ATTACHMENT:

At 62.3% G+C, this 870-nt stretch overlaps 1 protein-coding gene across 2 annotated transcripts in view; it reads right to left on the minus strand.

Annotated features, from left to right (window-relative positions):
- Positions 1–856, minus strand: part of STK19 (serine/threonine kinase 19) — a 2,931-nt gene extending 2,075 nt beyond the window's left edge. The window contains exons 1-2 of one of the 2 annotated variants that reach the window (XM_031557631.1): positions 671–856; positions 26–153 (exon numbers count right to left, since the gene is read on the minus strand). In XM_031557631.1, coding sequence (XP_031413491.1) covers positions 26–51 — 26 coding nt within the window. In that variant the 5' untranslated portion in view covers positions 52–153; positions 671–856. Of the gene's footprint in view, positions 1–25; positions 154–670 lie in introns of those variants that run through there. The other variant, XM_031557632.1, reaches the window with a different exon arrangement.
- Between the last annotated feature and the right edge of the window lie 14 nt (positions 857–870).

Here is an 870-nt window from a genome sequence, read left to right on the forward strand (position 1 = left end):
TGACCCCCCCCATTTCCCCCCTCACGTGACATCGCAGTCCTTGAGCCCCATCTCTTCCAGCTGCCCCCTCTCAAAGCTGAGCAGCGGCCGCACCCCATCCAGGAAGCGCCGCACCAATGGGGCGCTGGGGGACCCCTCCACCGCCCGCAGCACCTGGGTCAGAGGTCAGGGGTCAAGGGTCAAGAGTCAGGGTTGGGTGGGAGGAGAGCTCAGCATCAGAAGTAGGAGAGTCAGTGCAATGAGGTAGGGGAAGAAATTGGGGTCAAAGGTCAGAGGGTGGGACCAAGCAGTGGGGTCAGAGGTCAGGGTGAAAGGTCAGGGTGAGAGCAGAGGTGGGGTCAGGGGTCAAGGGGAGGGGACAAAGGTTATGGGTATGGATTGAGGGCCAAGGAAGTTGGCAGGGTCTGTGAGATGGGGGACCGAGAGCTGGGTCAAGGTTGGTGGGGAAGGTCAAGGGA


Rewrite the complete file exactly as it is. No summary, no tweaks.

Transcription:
At 62.3% G+C, this 870-nt stretch overlaps 1 protein-coding gene across 2 annotated transcripts in view; it reads right to left on the minus strand.

Annotated features, from left to right (window-relative positions):
- Positions 1–856, minus strand: part of STK19 (serine/threonine kinase 19) — a 2,931-nt gene extending 2,075 nt beyond the window's left edge. The window contains exons 1-2 of one of the 2 annotated variants that reach the window (XM_031557631.1): positions 671–856; positions 26–153 (exon numbers count right to left, since the gene is read on the minus strand). In XM_031557631.1, coding sequence (XP_031413491.1) covers positions 26–51 — 26 coding nt within the window. In that variant the 5' untranslated portion in view covers positions 52–153; positions 671–856. Of the gene's footprint in view, positions 1–25; positions 154–670 lie in introns of those variants that run through there. The other variant, XM_031557632.1, reaches the window with a different exon arrangement.
- Between the last annotated feature and the right edge of the window lie 14 nt (positions 857–870).

Here is an 870-nt window from a genome sequence, read left to right on the forward strand (position 1 = left end):
TGACCCCCCCCATTTCCCCCCTCACGTGACATCGCAGTCCTTGAGCCCCATCTCTTCCAGCTGCCCCCTCTCAAAGCTGAGCAGCGGCCGCACCCCATCCAGGAAGCGCCGCACCAATGGGGCGCTGGGGGACCCCTCCACCGCCCGCAGCACCTGGGTCAGAGGTCAGGGGTCAAGGGTCAAGAGTCAGGGTTGGGTGGGAGGAGAGCTCAGCATCAGAAGTAGGAGAGTCAGTGCAATGAGGTAGGGGAAGAAATTGGGGTCAAAGGTCAGAGGGTGGGACCAAGCAGTGGGGTCAGAGGTCAGGGTGAAAGGTCAGGGTGAGAGCAGAGGTGGGGTCAGGGGTCAAGGGGAGGGGACAAAGGTTATGGGTATGGATTGAGGGCCAAGGAAGTTGGCAGGGTCTGTGAGATGGGGGACCGAGAGCTGGGTCAAGGTTGGTGGGGAAGGTCAAGGGA